Until the EU intervenes in “tax evasion,” large companies will continue to use it.

What happens when a European member state such as Ireland or the Netherlands decides it wants to act like a corporate tax haven? Because taxation is a national sovereignty issue, the European commission can’t directly challenge the corporate tax laws of EU member states. So the commission has instead been trying to use state aid laws to prevent tax avoidance in smaller countries. This bundle of rules is designed to promote market competition and prevent countries giving unfair advantages to companies. In the eyes of the commission, allowing a company to avoid taxes is much like giving it a cash subsidy.

In 2016, the European commission found that Apple had transferred around €110bn of sales from their European operations to a head office of two subsidiaries in Ireland. These subsidiaries were registered in Ireland, but were non-resident for tax purposes – so Apple’s profits in Irish accounts weren’t taxed. In a controversial ruling, the commission decided that Ireland had given special treatment to these Apple subsidiaries. In other words, Ireland had actively facilitated the Apple group’s corporate tax avoidance strategies. According to the commission, these tax incentives amounted to illegal state aid, and Apple were ordered to pay the Irish government almost €14bn in unpaid taxes.

But the reality is more complicated. Although Apple has a huge presence in Ireland, where it employs some 6,000 people, this was not Irish money – it was profit generated from sales in other countries. The profits that accumulated, tax free, in Apple subsidiary accounts in Ireland ought to have been declared and paid in the US. Apple was simply exploiting a loophole in US and Irish law that allowed it to store its profits without paying tax legitimately, if it signalled it eventually intended to send this money back to the US.

This week, the general court of the European Union overturned the European commission ruling. It found that, despite the fact that Ireland may have facilitated tax avoidance, what it did was not illegal state aid. While the commission might have been right that the money was sitting tax free in these Irish accounts, it was wrong to conclude that the Irish state should tax these profits as though they were generated in Ireland. Apple has since 2016 repatriated a lot of its cash in Ireland back to the US following the Trump administration’s tax reforms.

What Apple was doing wasn’t that different to what many big tech firms do. Corporate tax law is complicated, but when you strip away the complex legal and accounting jargon, the strategies that multinationals use to reduce their tax are straightforward. They set up companies within companies of their global holding corporate group. They then shift their assets, profit and income within this group to those companies in lower tax jurisdictions to avoid paying higher taxes.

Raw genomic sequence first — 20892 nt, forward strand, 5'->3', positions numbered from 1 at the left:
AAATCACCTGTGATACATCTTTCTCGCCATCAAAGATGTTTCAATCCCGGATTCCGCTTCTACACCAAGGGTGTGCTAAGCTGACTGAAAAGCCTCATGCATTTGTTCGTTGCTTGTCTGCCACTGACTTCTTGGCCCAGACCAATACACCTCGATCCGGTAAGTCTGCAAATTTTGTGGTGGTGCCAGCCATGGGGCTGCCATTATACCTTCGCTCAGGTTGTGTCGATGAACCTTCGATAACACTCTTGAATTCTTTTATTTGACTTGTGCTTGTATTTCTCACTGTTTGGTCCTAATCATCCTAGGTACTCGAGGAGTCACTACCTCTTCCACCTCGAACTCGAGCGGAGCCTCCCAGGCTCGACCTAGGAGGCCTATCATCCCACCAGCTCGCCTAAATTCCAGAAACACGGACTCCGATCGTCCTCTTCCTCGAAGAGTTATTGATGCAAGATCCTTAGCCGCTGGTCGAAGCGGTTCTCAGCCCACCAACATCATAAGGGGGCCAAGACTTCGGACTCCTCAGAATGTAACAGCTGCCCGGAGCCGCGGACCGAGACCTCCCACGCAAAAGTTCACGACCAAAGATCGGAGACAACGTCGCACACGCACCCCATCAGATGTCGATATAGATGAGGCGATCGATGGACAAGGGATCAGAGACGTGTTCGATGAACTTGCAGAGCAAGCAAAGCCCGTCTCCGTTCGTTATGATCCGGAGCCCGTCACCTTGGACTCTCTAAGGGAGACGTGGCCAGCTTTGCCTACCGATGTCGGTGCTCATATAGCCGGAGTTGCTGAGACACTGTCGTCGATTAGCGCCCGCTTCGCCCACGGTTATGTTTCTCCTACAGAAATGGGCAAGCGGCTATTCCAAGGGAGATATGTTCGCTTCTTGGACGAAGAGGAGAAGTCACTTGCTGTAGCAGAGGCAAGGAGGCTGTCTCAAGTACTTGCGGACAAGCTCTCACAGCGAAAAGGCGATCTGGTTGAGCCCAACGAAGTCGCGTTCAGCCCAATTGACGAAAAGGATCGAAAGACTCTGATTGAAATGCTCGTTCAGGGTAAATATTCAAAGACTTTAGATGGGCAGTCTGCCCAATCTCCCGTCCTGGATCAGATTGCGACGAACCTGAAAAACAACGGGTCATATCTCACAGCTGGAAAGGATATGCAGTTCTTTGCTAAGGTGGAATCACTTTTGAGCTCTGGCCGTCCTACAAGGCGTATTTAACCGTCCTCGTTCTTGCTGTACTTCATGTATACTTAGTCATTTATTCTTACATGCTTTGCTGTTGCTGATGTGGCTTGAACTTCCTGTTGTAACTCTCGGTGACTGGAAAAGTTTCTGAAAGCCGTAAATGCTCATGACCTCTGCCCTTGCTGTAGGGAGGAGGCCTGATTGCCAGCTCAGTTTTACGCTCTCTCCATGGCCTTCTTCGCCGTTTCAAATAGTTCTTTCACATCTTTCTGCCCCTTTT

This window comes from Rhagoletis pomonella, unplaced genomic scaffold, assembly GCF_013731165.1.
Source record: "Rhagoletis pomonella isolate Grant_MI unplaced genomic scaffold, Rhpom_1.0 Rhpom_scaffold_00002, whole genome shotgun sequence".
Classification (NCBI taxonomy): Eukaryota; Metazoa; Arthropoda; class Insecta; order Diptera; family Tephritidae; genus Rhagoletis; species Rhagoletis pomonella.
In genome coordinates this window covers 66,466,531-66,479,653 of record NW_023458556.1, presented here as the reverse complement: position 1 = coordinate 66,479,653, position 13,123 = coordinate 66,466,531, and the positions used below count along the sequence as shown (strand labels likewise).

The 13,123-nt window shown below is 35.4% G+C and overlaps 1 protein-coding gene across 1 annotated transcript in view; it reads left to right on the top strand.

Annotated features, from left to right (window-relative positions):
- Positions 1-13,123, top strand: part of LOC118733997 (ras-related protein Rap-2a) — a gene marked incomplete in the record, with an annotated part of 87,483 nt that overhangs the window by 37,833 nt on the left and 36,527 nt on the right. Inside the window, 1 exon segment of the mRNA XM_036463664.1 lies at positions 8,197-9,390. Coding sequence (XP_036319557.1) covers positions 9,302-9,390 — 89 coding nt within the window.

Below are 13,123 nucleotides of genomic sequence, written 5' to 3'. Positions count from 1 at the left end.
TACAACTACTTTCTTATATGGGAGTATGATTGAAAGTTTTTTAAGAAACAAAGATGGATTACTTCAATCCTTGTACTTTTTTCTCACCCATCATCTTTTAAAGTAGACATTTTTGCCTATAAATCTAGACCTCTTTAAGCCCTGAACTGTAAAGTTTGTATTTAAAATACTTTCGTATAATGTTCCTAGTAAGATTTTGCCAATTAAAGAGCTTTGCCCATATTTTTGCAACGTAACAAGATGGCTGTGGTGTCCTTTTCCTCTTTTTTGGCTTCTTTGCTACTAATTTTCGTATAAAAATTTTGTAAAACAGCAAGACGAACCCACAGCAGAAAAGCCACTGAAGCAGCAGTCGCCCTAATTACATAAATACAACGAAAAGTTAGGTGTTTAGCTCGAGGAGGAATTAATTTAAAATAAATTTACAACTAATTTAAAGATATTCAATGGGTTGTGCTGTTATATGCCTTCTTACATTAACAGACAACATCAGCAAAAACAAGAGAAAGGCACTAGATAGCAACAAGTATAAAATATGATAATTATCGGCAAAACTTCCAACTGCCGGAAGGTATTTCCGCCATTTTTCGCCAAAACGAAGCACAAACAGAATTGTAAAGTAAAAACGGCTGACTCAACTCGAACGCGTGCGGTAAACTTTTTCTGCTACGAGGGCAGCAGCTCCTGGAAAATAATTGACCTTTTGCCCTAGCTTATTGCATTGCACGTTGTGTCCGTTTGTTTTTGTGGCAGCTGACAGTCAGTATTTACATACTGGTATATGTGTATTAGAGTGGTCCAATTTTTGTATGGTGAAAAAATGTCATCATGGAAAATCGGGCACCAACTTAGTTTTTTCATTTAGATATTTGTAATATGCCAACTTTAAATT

And let’s be under no illusion. Big-tech US multinational enterprises such as Apple create globally linked subsidiaries and holding groups in small European states for tax purposes. More than half of global trade and investment takes place within multinational groups. Because each subsidiary of the group is resident in a sovereign state, each subsidiary is taxed differently in each state, making it easy for multinationals to move money around the globe.

The difference between a country that is a tax haven and one that simply offers a low tax regime to financial and corporate capital is a matter of degree. Like the tax havens of old, small European states are creating legislation that helps corporations to reduce tax obligations in other jurisdictions. These companies have specialised in harvesting the profits from intangible capital such as intellectual property, patents, copyright and trademarks. And as intangible capital grows in importance in the digital economy, the ability to tax it declines.

Although the notorious “double Irish” tax loopholes that allowed Apple to register non-tax resident subsidiaries have since been closed, legal structures aimed at attracting companies to onshore their intellectual property in Ireland have replaced them. Under these structures, an Irish subsidiary of a company like Apple could spend $50bn on buying intellectual property from a different subsidiary of the same multinational group in another country. To pay for this, the Irish subsidiary is given a loan from the same subsidiary that sells them the intellectual property. The Irish subsidiary now owns the intellectual property and the licence to use and make a profit from it. This scheme allows the Irish subsidiary to write off the cost of the $50bn purchase, and the loan used to pay for it, against future Irish tax.

Sounds complicated? That’s because it’s designed to be. But the bottom line is straightforward. These rules are designed to locate the intellectual property of the company in a lower tax jurisdiction. Unlike factories and machines, intellectual property such as patents, copyrights and brands can be easily moved across borders. And in the past few years, companies have been moving their intellectual property to low-tax jurisdictions, such as Ireland, that offer very favourable tax treatment.

Apple used this new capital allowance scheme in 2016 to shift its intellectual property out of Jersey into Ireland. This onshoring of €300bn of capital created the infamous 26% growth in Irish GDP. But this is little more than leprechaun economics – using Ireland as a treasure island for storing the intangible capital assets of big-tech multinational enterprises. And until the EU creates common laws that make tax avoidance in member states illegal, small sovereign states will continue to play an important role in helping global corporations minimise the tax they pay.